This explained everything. Cuba’s internet is one of the least efficient in the world, and Nauta’s server is often down, meaning e-mails get returned to the sender or lost forever. And if even if things are working properly, chances are the owner will not see the message for a while: the internet is too expensive for many Cubans to afford to log in constantly.
What to do then? Do it the old-fashioned way: call them, or wing it.
All listings have a phone number, so you can go ahead and make an international call, just like in the old days.
Alternatively, you can wait until you arrive and try your luck. You can walk the streets and look around for a place that tickles your fancy. Casas particulares are clearly marked with a blue symbol with the legend “Arrendador Divisa” underneath. Or you can trust one of the multiple “jineteros” (touts) that will accost you once you step off the bus or cab.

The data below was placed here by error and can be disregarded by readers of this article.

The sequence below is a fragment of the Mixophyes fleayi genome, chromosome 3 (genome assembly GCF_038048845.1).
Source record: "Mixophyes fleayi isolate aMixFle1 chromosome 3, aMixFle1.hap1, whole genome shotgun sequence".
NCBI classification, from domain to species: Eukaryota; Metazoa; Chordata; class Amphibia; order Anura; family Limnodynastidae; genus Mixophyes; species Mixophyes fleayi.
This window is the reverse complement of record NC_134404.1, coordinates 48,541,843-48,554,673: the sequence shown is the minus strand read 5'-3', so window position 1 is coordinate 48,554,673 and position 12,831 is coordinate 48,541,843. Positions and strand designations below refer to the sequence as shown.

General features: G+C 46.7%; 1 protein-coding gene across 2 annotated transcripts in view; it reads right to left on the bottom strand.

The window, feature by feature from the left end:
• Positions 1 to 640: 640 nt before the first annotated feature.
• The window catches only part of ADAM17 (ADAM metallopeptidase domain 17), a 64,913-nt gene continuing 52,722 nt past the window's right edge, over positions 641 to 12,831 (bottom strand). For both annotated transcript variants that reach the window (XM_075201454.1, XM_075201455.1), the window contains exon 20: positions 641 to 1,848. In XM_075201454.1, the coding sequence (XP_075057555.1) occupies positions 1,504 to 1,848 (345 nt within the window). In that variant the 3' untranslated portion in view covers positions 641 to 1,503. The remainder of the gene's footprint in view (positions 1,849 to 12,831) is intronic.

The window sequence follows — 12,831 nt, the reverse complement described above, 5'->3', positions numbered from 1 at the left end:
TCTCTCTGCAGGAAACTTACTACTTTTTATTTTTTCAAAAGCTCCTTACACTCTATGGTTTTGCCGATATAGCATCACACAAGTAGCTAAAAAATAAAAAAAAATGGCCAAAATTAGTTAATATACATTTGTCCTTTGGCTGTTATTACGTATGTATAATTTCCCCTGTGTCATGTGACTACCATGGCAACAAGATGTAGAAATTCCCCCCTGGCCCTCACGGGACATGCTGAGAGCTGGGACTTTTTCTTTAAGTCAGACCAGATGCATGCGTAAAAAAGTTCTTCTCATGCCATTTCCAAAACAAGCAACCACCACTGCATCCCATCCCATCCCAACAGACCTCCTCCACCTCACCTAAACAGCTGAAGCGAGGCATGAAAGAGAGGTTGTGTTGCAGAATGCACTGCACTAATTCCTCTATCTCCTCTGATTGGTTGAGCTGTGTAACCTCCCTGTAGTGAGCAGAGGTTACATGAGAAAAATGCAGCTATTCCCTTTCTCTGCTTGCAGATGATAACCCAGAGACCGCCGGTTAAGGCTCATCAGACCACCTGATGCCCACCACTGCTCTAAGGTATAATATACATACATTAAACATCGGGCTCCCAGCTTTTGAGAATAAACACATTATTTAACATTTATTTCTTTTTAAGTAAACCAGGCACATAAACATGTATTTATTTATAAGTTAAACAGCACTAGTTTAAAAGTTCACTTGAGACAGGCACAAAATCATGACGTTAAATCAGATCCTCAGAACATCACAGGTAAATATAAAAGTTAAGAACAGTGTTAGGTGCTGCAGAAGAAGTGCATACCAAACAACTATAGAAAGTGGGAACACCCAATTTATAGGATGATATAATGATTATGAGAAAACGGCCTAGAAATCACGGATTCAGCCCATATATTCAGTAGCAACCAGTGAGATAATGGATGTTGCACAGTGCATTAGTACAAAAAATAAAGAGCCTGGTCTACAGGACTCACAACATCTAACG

In my case, I got lucky — my host lady in Havana knew people in Trinidad, and she arranged everything for me while I was there. It is worth asking at your casa particular if they know anybody in your next destination: they might hook you up with someone trustworthy who will offer you a warm welcome.
Of course, there is a way to avoid all this trouble: staying in a traditional, high-end hotel. Particularly in Havana and the all-inclusive mecca of Varadero, most top-rated hotels belong to Spanish chains such as Meliá, Iberostar or Barceló. This makes it easy enough to book through their website, which is hosted in Spain and therefore works without a glitch.
The conclusion? Booking accommodation online in Cuba is possible, but until the US updates its legislation (whenever that may be), requires more than a little perseverance.